BirthSydney, New South Wales, Australia (1921)
DeathSydney, New South Wales, Australia (2010)
Australian puppeteer and cartoonist, highly respected in both art forms. During World War II, Norman Hetherington served in an Army Entertainment Unit in Australia, New Guinea and nearby islands. Here he developed a popular “lightning sketch” act. From the end of the War until 1961, he was a cartoonist for The Bulletin, a leading Australian journal. Meanwhile he became interested in making and performing puppets, mainly marionettes, and was briefly with Edith Murray’s Clovelly Puppet Theatre in 1952 to gain early experience. Hetherington’s marionettes reflected the bold, flowing style of his cartoons. Ordinary household articles were often cleverly incorporated into his figures and some figures were capable of surprising transformations. He performed in theatres and department stores during school holidays.
Television arrived in Australia in 1956, and Hetherington was soon presenting programmes on both public and commercial stations. His most successful puppet was Mr Squiggle, which regularly appeared nationally on ABC TV for 42 years from 1959 to 2001. Mr Squiggle was a marionette that was able to draw with his pencil-like nose. He had a tall pointed hat, which disguised a rod from his head up to the control. Children would post in “squiggles” on a piece of paper and Mr Squiggle would transform them into recognizable shapes, which would often then be changed into something else with a few deft strokes. Mr Squiggle appeared with a human presenter, to whom he was extremely polite, and the last of these was Hetherington’s daughter, Rebecca. Mr Squiggle has been Australia’s best-known puppet; mentioned in Parliament and featured on a postage stamp.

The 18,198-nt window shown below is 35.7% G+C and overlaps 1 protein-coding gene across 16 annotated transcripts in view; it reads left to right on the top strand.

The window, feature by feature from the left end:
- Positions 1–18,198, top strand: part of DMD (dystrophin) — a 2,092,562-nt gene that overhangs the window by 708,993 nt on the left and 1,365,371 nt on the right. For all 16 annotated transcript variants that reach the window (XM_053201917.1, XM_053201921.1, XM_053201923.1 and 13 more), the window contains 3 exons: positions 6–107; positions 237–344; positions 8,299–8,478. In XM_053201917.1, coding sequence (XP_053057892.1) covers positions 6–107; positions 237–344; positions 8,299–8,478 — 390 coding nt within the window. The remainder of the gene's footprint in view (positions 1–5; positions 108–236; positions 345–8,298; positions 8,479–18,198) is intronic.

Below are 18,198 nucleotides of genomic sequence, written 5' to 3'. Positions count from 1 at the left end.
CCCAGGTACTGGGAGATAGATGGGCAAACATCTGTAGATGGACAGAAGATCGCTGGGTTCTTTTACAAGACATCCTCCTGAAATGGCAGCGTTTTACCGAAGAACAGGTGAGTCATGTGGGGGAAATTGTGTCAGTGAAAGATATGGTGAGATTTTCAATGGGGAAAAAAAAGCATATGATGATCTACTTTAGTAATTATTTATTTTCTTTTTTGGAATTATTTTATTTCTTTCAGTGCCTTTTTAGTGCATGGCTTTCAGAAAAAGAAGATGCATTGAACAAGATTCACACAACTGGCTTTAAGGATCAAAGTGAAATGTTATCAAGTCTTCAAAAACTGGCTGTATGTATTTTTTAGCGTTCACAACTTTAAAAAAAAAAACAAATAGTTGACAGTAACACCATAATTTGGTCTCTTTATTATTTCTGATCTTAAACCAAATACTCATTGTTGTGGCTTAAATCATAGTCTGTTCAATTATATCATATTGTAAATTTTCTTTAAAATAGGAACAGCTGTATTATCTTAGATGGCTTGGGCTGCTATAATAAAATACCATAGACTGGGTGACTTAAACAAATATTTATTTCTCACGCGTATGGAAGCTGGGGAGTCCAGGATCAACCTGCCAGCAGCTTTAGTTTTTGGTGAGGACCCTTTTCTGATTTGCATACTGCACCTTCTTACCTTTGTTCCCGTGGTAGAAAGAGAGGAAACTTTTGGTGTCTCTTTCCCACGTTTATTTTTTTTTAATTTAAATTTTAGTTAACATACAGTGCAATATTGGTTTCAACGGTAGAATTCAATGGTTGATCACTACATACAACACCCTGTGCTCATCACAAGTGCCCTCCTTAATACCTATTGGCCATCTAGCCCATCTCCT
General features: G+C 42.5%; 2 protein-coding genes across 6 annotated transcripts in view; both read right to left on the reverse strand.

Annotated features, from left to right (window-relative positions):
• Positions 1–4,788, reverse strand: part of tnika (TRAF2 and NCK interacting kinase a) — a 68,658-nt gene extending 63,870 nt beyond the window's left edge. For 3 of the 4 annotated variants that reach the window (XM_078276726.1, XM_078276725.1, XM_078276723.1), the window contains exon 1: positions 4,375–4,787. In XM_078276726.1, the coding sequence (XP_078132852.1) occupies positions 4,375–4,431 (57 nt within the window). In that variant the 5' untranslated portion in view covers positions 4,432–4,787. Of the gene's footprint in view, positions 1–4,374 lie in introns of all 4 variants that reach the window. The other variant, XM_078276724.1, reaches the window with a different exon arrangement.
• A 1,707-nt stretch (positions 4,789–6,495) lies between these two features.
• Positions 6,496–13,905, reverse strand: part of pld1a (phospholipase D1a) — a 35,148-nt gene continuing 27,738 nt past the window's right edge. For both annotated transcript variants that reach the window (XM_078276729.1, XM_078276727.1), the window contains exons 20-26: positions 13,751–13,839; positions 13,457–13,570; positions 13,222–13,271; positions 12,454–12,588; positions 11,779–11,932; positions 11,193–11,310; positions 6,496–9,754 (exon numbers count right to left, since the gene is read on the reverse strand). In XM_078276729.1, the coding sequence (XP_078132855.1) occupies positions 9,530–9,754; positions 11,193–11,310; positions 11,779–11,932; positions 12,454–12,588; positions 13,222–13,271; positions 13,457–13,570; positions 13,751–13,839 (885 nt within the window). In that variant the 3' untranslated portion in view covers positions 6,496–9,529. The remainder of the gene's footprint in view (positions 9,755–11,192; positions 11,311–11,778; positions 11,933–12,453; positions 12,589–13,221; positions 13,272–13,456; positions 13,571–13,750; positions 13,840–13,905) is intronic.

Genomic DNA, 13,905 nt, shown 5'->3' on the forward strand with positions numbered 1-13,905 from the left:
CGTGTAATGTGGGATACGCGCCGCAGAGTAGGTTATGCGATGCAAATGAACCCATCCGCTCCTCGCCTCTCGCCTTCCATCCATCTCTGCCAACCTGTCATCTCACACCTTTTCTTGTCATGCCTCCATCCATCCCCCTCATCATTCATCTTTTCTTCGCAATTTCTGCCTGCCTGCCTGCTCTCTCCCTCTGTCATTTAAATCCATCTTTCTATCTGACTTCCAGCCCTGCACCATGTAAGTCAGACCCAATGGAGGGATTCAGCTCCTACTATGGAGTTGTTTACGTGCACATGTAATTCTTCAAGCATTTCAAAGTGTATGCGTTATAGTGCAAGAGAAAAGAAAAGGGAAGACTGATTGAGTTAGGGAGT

Margaret Hetherington, his wife, wrote scripts for the television characters which also include Bill Steamshovel, and Gus, a snail with a TV set on its shell. She also helped in writing Puppets of Australia (1974), a survey funded by the Australian Council for the Arts, and together they wrote a booklet, Hand Shadows (1988). They also created a long-running dental health puppet show for schools (1968-85).
Hetherington designed three shows for the Marionette Theatre of Australia and a play by Federico García Lorca for a group at the University of Sydney.
Norman Hetherington was founding President of UNIMA Australia from 1970 to 1984 and received the OAM (Medal of the Order of Australia) in 1990. At the 2008 UNIMA Congress in Perth, Western Australia he was made a Member of Honour.